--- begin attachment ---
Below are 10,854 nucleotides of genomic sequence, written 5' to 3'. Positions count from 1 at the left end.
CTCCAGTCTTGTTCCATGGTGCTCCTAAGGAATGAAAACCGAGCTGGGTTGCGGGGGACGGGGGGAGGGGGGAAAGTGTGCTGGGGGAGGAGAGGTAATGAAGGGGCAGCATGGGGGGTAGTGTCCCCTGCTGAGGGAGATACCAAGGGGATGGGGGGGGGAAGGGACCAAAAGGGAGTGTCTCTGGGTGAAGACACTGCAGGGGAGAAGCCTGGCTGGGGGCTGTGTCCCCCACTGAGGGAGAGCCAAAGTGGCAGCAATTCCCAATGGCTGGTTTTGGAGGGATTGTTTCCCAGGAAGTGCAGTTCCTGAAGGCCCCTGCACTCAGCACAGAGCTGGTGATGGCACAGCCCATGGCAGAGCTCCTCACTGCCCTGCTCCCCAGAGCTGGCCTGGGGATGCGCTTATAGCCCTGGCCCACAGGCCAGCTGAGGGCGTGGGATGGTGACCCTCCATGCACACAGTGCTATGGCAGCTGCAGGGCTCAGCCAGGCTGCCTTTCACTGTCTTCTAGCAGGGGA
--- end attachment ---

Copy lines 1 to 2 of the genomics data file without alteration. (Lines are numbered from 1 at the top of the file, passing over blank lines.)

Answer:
Below are 10,854 nucleotides of genomic sequence, written 5' to 3'. Positions count from 1 at the left end.
CTCCAGTCTTGTTCCATGGTGCTCCTAAGGAATGAAAACCGAGCTGGGTTGCGGGGGACGGGGGGAGGGGGGAAAGTGTGCTGGGGGAGGAGAGGTAATGAAGGGGCAGCATGGGGGGTAGTGTCCCCTGCTGAGGGAGATACCAAGGGGATGGGGGGGGGAAGGGACCAAAAGGGAGTGTCTCTGGGTGAAGACACTGCAGGGGAGAAGCCTGGCTGGGGGCTGTGTCCCCCACTGAGGGAGAGCCAAAGTGGCAGCAATTCCCAATGGCTGGTTTTGGAGGGATTGTTTCCCAGGAAGTGCAGTTCCTGAAGGCCCCTGCACTCAGCACAGAGCTGGTGATGGCACAGCCCATGGCAGAGCTCCTCACTGCCCTGCTCCCCAGAGCTGGCCTGGGGATGCGCTTATAGCCCTGGCCCACAGGCCAGCTGAGGGCGTGGGATGGTGACCCTCCATGCACACAGTGCTATGGCAGCTGCAGGGCTCAGCCAGGCTGCCTTTCACTGTCTTCTAGCAGGGGA